Chemistry Atom, Dalton's Atomic Theory , Discovery of Sub-Atomic Particles , Charge to Mass Ratio of Electron , Charge on the Electron
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### Topics to be covered :

This lecture covers following topics :

● Introduction to Atom
● Dalton's Atomic Theory
● Discovery of Sub-atomic Particles and their Characteristics.

● Charge to Mass Ratio of Electron .

● Charge on the Electron .

### Atom :

The word ‘atom’ has been derived from the Greek word ‘a-tomio’ which means ‘uncutable’ or ‘non-divisible’.

### Dalton’s Atomic Theory :

John Dalton first proposed the atomic theory of matter in 1808 called Dalton’s Atomic Theory. This theory regarded the atom as the ultimate particle of matter.

But towards the end of the 19th and beginning of 20th century divided into sub-atomic particles, i.e., electrons, protons and neutrons. This concept was very different from that of Dalton.

Dalton’s atomic theory was able to explain :-

(a) the law of conservation of mass
(b) the law of constant composition and
(c) law of multiple proportion

However, it failed to explain the electric charges and attraction and repulsion between them.

### Discovery of Sub-Atomic Particles :

Discovery of Electron :

Faraday began to study electrical discharge in partially evacuated tubes, known as cathode ray discharge tubes.
See fig2.1(a) and fig.2.1(b).

=> A cathode ray tube is made of glass containing two thin pieces of metal, called electrodes, sealed in it.

=> The electrical discharge through the gases could be observed only at very low pressures and at very high voltages. The pressure of different gases could be adjusted by evacuation.

=> When sufficiently high voltage is applied across the electrodes, current starts flowing through a stream of particles moving in the tube from the negative electrode (cathode) to the positive electrode (anode). These were called cathode rays or cathode ray particles.

=> The flow of current from cathode to anode was further checked by making a hole in the anode and coating the tube behind anode with phosphorescent material zinc sulphide. When these rays, after passing through anode, strike the zinc sulphide coating, a bright spot on the coating is developed(same thing happens in a television set)

The results of these experiments are summarised below :

(i) The cathode rays start from cathode and move towards the anode.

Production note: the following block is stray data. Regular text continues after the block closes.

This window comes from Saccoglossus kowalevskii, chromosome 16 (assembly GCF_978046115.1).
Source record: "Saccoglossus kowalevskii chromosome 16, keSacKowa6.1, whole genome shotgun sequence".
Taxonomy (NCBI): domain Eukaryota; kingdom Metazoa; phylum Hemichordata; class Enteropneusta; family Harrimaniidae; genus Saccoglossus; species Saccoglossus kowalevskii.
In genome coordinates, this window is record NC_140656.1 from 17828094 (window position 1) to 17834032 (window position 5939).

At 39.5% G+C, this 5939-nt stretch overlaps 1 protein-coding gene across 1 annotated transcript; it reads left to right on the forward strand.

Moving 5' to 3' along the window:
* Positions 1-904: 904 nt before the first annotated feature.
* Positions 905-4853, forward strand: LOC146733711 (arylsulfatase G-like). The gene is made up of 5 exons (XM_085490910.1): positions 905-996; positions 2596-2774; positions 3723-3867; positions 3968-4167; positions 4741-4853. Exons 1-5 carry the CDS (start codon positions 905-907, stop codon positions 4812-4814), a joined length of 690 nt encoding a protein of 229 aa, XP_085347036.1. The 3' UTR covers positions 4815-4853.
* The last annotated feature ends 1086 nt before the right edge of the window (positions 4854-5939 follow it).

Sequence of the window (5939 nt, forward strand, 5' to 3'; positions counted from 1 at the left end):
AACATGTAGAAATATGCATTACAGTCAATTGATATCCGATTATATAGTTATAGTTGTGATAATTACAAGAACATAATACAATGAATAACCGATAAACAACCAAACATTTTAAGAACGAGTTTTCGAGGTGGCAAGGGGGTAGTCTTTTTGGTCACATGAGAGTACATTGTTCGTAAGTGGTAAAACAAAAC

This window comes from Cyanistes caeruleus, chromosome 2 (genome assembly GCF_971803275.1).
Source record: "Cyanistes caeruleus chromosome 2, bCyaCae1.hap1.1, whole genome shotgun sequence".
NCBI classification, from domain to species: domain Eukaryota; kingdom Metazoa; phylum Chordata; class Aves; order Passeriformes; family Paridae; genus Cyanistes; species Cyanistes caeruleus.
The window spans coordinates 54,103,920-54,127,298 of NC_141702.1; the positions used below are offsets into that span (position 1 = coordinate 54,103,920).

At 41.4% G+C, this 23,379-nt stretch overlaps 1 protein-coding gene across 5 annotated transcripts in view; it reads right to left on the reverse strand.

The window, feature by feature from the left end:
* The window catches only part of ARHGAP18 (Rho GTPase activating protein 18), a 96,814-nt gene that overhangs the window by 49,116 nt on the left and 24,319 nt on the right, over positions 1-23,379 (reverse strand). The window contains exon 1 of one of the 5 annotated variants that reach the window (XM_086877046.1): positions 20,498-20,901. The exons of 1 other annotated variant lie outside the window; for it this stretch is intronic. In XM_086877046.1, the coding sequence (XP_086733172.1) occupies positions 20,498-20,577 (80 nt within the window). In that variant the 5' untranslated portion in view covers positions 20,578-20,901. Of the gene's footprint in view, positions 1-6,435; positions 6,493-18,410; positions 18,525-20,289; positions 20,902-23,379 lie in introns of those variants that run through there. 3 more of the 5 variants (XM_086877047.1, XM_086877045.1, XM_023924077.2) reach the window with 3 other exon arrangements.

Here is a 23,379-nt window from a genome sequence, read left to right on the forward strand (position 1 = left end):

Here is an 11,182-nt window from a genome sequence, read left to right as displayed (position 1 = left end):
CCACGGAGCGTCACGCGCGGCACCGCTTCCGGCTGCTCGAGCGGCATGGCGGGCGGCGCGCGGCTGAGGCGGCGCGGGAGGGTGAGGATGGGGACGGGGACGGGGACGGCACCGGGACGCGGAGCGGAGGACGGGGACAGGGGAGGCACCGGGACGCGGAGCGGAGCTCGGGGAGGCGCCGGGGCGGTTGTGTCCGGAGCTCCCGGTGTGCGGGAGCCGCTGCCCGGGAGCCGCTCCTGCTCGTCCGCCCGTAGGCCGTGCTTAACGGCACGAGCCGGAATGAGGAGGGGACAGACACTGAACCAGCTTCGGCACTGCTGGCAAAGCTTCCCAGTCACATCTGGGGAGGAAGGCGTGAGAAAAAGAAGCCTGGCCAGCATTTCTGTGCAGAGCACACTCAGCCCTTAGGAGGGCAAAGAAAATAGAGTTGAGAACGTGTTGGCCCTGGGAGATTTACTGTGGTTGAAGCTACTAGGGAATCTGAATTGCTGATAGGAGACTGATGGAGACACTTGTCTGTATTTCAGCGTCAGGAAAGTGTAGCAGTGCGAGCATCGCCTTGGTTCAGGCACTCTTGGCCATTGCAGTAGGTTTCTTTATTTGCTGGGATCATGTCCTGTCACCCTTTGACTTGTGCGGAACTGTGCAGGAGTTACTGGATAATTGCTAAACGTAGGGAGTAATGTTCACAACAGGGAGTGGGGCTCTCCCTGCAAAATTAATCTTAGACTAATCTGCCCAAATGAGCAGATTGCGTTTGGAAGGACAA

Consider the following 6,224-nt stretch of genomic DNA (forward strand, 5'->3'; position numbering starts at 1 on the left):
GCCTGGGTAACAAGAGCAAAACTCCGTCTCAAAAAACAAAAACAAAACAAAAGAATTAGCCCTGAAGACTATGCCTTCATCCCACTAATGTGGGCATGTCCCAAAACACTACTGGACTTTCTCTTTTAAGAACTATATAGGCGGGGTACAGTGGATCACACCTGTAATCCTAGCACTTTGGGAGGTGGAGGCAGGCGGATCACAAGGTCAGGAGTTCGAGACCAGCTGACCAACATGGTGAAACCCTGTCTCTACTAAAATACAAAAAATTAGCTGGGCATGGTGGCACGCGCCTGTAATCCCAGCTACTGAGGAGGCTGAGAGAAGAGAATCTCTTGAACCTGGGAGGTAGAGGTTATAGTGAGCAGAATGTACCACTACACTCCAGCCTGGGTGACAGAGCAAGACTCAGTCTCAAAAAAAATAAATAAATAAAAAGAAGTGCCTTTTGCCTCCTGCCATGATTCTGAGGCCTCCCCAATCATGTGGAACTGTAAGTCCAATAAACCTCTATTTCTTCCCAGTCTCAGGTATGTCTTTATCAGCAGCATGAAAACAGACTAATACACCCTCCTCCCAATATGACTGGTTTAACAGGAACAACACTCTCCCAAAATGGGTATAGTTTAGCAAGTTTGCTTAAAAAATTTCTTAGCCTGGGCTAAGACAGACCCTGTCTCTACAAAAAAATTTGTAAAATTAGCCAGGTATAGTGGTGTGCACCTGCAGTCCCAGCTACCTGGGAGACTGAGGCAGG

(ii) These rays are invisible but their behaviour can be observed with the help of certain kind of materials (fluorescent or phosphorescent) which glow when hit by them. Television picture tubes are cathode ray tubes.

(iii) In the absence of electrical or magnetic field, these rays travel in straight lines.

(iv) In the presence of electrical or magnetic field, the behaviour of cathode rays are similar to that expected from negatively charged particles, suggesting that the cathode rays consist of negatively charged particles, called electrons.

(v) The characteristics of cathode rays (electrons) do not depend upon the material of electrodes and the nature of the gas present in the cathode ray tube.

Thus, we can conclude that electrons are basic constituent of all the atoms.

### Charge to Mass Ratio of Electron :

J.J. Thomson measured the ratio of electrical charge (e) to the mass of electron (me ) by using cathode ray tube and applying electrical and magnetic field perpendicular to each other as well as to the path of electrons (Fig. 2.2).

The amount of deviation of the particles from their path in the presence of electrical or magnetic field depends upon:

(i) The magnitude of the negative charge on the particle, greater the magnitude of the charge on the particle, greater is the
interaction with the electric or magnetic field and thus greater is the deflection.

(ii) the mass of the particle — lighter the particle, greater the deflection.

(iii) the strength of the electrical or magnetic field — greater the voltage across the electrodes, or the strength of the magnetic field, greater is the deflection.

When only electric field is applied, the electrons deviate from their path and hit the cathode ray tube at point A. Similarly when only magnetic field is applied, electron strikes the cathode ray tube at point C. By carefully balancing the electrical and magnetic field strength, it is possible to bring back the electron to the path followed as in the absence of electric or magnetic field and they hit the
screen at point B. By carrying out accurate measurements on the amount of deflections observed by the electrons on the electric field strength or magnetic field strength .

By carrying out accurate measurements on the amount of deflections observed by the electrons on the electric field strength or magnetic field strength, Thomson was able to determine the value of e//m_e as :

e//m_e = 1.758820 × 10^11 C kg^(-1)

Where m_e is the mass of the electron in kg and e is the magnitude of the charge on the electron in coulomb (C). Since electrons
are negatively charged, the charge on electron is –e .

### Charge on the Electron :

R.A. Millikan (1868-1953) devised a method known as oil drop experiment (1906-14), to determine the charge on the electrons. He found that the charge on the electron to be – 1.6 × 10^(-19) C. The present accepted value of electrical charge is - 1.6022 × 10^(-19) C.

The mass of the electron (m_e) was determined as

e= e/(e//m_e) = 9.1094×10^(-31) kg